| LifeTakes |

Mommy Shame

I take comments personally, when I should’ve learned from my single years that people’s comments are a fact of life



I usually adore going to Costco, even though the majority of their bulk items aren’t quite practical for a family of 2.3. But the wide spaces! The bountiful produce! And now with a baby, the mega boxes of diapers, wipes, and Cheerios are a pleasure.

But since last summer, a wave of anxiety washes over me when I enter Costco.

It started when I took the baby there for the first time. In order to get to the blueberries, carrots, and mushrooms, I had to enter the refrigerated hangars. It was quite refreshing for an adult on such a sweltering day, but suddenly the baby’s weather-appropriate attire became a deathtrap.

I carefully positioned the cart so I could keep my eyes on him while I backed inside the hangar, hands waving wildly behind me in an attempt to grab a bag of lettuce without looking. I’m watching him!

“Whose baby is this?”

“Mine! Mine! I’m watching him!”

Her disapproval was quite clear. “Someone could walk off with him, you know.”

I was six steps away.

“It’s so cold in there, I don’t want him to get sick,” I protested.

Too late. She started lecturing me. I nodded dutifully, wondering how I was going to buy lettuce without giving my baby pneumonia and/or letting him get kidnapped.


Shouldn’t I have thicker skin? After a decade in the shidduch field, I’ve heard it all. I mean all. All the reasons I was still single: my physical appearance, personality, dating preferences, picture selection, and bizarrely, my aversion to camping in the great outdoors.

Then, badda-bing-badda-boom, I was engaged, then married, and… there’s only the sound of crickets. People have nothing to say! Or there would be polite niceties like, “Hello, nice to meet you,” instead of, “Hello, you must be Picky.”

Baruch Hashem, I was soon cradling a mewling infant. I preened as the nurses complimented me for “being so good with him” (I’m a professional aunt). My cockiness, however, didn’t last long. Because the comments started.

I once left the house without a change of baby clothes. It had been so long since he had leaked through a diaper, after all, and I wasn’t going that far.

Of course, his diaper leaked.

Of course, another mother saw.

Of course, she had to say, “I never leave the house without two outfits,” in that wise, I-was-born-an-all-knowing-mother voice, instead of, “It’s no big deal, it happened to me too with my first kid.”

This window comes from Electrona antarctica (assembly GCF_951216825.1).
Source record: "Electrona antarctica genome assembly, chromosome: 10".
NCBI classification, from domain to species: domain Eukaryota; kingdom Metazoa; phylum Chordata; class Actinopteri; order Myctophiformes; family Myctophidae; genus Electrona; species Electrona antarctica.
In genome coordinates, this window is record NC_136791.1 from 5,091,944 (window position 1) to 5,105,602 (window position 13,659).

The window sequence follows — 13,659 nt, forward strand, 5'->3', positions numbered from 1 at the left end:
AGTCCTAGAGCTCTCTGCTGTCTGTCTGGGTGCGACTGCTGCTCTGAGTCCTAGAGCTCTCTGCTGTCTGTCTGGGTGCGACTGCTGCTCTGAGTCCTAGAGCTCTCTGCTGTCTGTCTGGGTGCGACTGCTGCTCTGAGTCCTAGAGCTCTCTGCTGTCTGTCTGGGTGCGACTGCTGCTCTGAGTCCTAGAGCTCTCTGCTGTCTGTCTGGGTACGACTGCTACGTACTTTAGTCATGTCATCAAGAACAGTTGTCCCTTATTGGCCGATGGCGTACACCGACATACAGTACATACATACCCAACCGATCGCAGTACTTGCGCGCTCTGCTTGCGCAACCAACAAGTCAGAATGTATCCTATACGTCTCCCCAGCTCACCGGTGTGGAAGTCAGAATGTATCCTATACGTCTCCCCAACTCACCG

I confess: My baby doesn’t sleep consistently through the night. Yes, I know all about the baby books. I even tried sleep training him for a few nights, but frankly, I don’t have that many principles at 2 a.m. I just want to go back to bed.

“Does he sleep through the night?” random strangers ask, as though that bit of information has any bearing on their existences. I debate if I should lie, because then I’ll get, “My babies slept through the night at six weeks!”

Are you offering to sleep train him? Awesome! I’ll expect you at 8 p.m.

When I laughingly related to a mommy that my growing boy is destroying my arm, to the point I have to sleep in a brace, I got, “Well, you don’t have to hold him all day.”

I… don’t?

Maybe I shouldn’t hold him at all. That would solve my arm problem, but would probably necessitate a psychologist in the future.

These comments, they’re back with a vengeance. Like before, it’s hard to tune them out. I know I’m practicing the same paranoid version of love I received (is he breathing? I’m sure he’s breathing. Maybe I should press my ear to the door just in case. Ah! A nose whistle! He’s alive!), but the seeds of self-doubt are being sown once again.

Maybe I am picky? Maybe it is my fault I’m not yet married? Maybe there is something wrong with me? was the internal playlist that ran for ten years. I really don’t want to hear that when raising my child, wondering if I’m being incompetent when I serve Cheerios on occasion. Or often.

I take comments personally, when I should’ve learned from my single years that people’s comments are a fact of life, like death and taxes. Just filter them out! But I wonder what damage our one-upmanship does to our children, pawns in the game of insecurity chess.

One day, I was in Costco, one eyeball fixed on the cart and the other on the vegetable display.

“Whose baby is this?”

“Mine! Mine! I’m watching him!”

“No worries, I’ll watch your pumpkin for you! My pumpkin is in college now. We mommies have to help each other out!”

Wow! Was that camaraderie, rather than competition?

We mommies really should help each other out.

(Originally featured in Family First, Issue 718)

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